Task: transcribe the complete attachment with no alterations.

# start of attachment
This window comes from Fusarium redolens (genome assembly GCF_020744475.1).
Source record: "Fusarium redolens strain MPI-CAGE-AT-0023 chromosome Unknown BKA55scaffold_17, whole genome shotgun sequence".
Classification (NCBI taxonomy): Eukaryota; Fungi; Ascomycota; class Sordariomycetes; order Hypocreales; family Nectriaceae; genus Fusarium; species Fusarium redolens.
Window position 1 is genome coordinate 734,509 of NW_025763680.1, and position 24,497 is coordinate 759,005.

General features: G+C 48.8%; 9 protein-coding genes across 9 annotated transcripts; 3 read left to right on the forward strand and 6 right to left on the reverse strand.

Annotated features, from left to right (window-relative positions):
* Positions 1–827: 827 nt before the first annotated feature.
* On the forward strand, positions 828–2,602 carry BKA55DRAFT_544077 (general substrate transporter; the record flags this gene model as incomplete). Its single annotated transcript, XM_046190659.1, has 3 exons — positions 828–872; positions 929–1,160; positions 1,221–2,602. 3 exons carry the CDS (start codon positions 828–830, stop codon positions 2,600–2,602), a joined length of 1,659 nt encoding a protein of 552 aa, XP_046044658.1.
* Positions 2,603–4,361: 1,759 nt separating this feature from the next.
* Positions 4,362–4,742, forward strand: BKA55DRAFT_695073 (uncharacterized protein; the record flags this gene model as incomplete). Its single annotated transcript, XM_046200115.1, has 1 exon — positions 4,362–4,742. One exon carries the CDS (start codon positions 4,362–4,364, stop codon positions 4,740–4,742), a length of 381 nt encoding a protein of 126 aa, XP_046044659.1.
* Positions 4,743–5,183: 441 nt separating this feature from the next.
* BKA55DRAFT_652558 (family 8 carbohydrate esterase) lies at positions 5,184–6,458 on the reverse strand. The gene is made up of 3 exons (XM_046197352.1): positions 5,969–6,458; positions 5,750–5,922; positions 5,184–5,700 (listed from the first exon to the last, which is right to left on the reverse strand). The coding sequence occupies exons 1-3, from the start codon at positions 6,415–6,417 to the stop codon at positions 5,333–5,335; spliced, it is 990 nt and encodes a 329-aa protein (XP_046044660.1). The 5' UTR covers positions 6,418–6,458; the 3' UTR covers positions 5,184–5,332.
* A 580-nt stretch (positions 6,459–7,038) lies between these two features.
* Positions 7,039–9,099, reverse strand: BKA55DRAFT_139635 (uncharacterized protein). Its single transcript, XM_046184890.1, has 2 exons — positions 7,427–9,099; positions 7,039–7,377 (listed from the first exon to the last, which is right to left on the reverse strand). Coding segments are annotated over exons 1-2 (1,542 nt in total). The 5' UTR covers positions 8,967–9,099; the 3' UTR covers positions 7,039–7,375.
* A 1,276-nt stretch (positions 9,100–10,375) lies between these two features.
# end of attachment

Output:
This window comes from Fusarium redolens (genome assembly GCF_020744475.1).
Source record: "Fusarium redolens strain MPI-CAGE-AT-0023 chromosome Unknown BKA55scaffold_17, whole genome shotgun sequence".
Classification (NCBI taxonomy): Eukaryota; Fungi; Ascomycota; class Sordariomycetes; order Hypocreales; family Nectriaceae; genus Fusarium; species Fusarium redolens.
Window position 1 is genome coordinate 734,509 of NW_025763680.1, and position 24,497 is coordinate 759,005.

General features: G+C 48.8%; 9 protein-coding genes across 9 annotated transcripts; 3 read left to right on the forward strand and 6 right to left on the reverse strand.

Annotated features, from left to right (window-relative positions):
* Positions 1–827: 827 nt before the first annotated feature.
* On the forward strand, positions 828–2,602 carry BKA55DRAFT_544077 (general substrate transporter; the record flags this gene model as incomplete). Its single annotated transcript, XM_046190659.1, has 3 exons — positions 828–872; positions 929–1,160; positions 1,221–2,602. 3 exons carry the CDS (start codon positions 828–830, stop codon positions 2,600–2,602), a joined length of 1,659 nt encoding a protein of 552 aa, XP_046044658.1.
* Positions 2,603–4,361: 1,759 nt separating this feature from the next.
* Positions 4,362–4,742, forward strand: BKA55DRAFT_695073 (uncharacterized protein; the record flags this gene model as incomplete). Its single annotated transcript, XM_046200115.1, has 1 exon — positions 4,362–4,742. One exon carries the CDS (start codon positions 4,362–4,364, stop codon positions 4,740–4,742), a length of 381 nt encoding a protein of 126 aa, XP_046044659.1.
* Positions 4,743–5,183: 441 nt separating this feature from the next.
* BKA55DRAFT_652558 (family 8 carbohydrate esterase) lies at positions 5,184–6,458 on the reverse strand. The gene is made up of 3 exons (XM_046197352.1): positions 5,969–6,458; positions 5,750–5,922; positions 5,184–5,700 (listed from the first exon to the last, which is right to left on the reverse strand). The coding sequence occupies exons 1-3, from the start codon at positions 6,415–6,417 to the stop codon at positions 5,333–5,335; spliced, it is 990 nt and encodes a 329-aa protein (XP_046044660.1). The 5' UTR covers positions 6,418–6,458; the 3' UTR covers positions 5,184–5,332.
* A 580-nt stretch (positions 6,459–7,038) lies between these two features.
* Positions 7,039–9,099, reverse strand: BKA55DRAFT_139635 (uncharacterized protein). Its single transcript, XM_046184890.1, has 2 exons — positions 7,427–9,099; positions 7,039–7,377 (listed from the first exon to the last, which is right to left on the reverse strand). Coding segments are annotated over exons 1-2 (1,542 nt in total). The 5' UTR covers positions 8,967–9,099; the 3' UTR covers positions 7,039–7,375.
* A 1,276-nt stretch (positions 9,100–10,375) lies between these two features.